The UK's base rate is unchanged at 0.5 percent
There was good news for borrowers today as the Bank of England’s Monetary Policy Committee decides not to raise the base rate.
It said that the weak economic growth at the beginning of the year as well as the weather may be to thank for the decision, which was 7-2 amongst the nine voting members, saying more substantial evidence of economic activity was needed before any future increase.
Chris Charlton, head of residential sales at Savills Nottingham, welcomed the news: “The Bank of England base rate remaining at 0.5% comes as welcome news which we anticipate will continue to underpin improvements in the market. However, the concerns expressed by the Bank of England that the economy will remain stagnant unless the rate rises may impact later in the year unless we return to stronger growth across all sectors.”
However, group commercial director and group head of mortgage services at SDL Group, Rob Clifford, says we shouldn't be too worried about a rise should it come: “The millions of consumers on variable rate mortgages, I’m sure, will be breathing a sigh of relief – but I think it’s worth remembering that a modest rise in rates would not have had as much of an impact as some would have you believe. "Compared to a typical base rate of around five percent until just 10 years ago, the rise of 0.25 per cent, that had been expected until the last few weeks, would still have kept rates close to record low levels.”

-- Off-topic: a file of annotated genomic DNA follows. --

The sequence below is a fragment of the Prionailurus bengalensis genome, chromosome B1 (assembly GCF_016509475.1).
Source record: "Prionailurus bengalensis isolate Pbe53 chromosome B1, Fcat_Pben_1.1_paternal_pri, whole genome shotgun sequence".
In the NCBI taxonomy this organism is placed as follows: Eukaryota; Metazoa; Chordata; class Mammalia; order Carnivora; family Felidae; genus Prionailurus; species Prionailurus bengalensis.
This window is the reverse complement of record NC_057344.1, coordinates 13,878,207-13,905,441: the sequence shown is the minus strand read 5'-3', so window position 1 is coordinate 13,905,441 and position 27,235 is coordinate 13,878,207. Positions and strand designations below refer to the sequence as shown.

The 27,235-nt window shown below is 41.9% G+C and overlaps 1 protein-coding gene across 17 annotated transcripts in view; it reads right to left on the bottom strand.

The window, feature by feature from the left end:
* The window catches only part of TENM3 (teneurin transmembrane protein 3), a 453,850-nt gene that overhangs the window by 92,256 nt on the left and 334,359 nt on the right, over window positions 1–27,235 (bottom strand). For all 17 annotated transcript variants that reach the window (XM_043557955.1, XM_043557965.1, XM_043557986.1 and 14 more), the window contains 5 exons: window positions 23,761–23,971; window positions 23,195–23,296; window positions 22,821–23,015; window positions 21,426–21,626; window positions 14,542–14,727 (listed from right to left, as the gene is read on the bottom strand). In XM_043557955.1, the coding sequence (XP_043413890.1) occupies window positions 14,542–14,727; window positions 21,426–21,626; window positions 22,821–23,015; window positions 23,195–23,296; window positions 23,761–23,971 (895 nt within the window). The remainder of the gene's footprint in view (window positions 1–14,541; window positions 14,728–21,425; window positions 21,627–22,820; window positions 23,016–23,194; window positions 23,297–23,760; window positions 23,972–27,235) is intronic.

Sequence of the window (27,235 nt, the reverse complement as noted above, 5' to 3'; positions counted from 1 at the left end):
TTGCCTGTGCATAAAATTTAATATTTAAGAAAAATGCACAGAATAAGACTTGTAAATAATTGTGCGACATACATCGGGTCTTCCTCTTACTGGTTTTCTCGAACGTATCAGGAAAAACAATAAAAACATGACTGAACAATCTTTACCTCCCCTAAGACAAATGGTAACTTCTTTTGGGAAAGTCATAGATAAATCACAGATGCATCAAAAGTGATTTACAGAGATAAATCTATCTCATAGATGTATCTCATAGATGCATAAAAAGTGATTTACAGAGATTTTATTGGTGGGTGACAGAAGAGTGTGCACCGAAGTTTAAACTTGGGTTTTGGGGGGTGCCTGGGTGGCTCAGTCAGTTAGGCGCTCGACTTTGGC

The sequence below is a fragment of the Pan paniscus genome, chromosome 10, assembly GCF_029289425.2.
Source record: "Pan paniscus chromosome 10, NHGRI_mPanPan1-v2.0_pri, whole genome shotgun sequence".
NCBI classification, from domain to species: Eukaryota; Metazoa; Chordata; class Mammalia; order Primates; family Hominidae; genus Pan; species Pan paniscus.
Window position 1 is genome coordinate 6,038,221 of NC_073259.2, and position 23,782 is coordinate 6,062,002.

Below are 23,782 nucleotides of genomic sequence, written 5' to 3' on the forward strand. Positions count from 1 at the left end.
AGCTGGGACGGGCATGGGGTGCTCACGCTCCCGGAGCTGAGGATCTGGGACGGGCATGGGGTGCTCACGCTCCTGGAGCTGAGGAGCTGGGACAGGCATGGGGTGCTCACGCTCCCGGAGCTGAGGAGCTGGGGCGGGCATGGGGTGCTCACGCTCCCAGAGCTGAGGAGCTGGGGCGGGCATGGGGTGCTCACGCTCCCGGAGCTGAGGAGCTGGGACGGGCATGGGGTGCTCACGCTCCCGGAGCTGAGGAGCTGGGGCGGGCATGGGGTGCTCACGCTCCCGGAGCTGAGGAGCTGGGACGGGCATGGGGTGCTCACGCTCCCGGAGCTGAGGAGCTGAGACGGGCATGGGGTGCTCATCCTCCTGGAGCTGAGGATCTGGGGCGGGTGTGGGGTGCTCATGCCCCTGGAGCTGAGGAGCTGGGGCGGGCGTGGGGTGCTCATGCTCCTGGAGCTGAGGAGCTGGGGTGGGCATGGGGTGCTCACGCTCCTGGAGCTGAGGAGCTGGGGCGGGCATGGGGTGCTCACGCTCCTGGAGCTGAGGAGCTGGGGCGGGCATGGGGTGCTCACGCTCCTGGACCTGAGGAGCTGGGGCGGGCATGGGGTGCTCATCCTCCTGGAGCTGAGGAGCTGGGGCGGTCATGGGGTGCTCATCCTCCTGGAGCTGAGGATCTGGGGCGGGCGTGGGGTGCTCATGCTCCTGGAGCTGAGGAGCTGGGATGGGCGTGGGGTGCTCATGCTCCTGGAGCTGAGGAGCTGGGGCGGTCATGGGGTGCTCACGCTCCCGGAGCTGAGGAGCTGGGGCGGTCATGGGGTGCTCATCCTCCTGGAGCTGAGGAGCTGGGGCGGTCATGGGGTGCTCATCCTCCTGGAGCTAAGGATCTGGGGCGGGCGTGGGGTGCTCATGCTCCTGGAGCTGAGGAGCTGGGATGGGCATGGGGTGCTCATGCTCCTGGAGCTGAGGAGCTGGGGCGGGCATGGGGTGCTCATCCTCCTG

Rob Clifford, commercial director at SDL Group
“Many savvy consumers have been preparing for a rise for months in any event. The latest data from UK Finance shows an 11.3 percent increase in remortgages year-on-year, suggesting that consumers were, very sensibly, looking to bag themselves a fixed deal while fixed rate deals remained so appealling.”
“And even for those on a variable rate, the impact could be less painful than many consumers might expect.”
"Nationwide says that a 0.25 percent rise in rates would equate to an increase of just £25 per month, £300 per year, on a £200,000 variable rate mortgage.”
"As unwelcome as it would naturally be, a modest rate rise would have very limited impact on affordability for most."
Rob added:“Regardless, with no rate rise today, I think we’ll see remortgages continue at around their current transaction levels, as consumers continue to prepare for the inevitable to happen.
"Steady rate rises could also apply some gentle downward pressure to house prices, reducing the affordability gap and leading to more house purchase business over time.”
“I don’t think the property industry should be fearful of BoE rate movements.”
"In fact, I can even see an argument that, by keeping inflation in check and assuming wage inflation outstrips it, a modest rise could free up some net income to help consumers to save for a deposit.
"As raising funds for a deposit is still the most significant barrier to home ownership, the optimist in me says that, in the long term, modest rate increases can have a positive impact on the market.”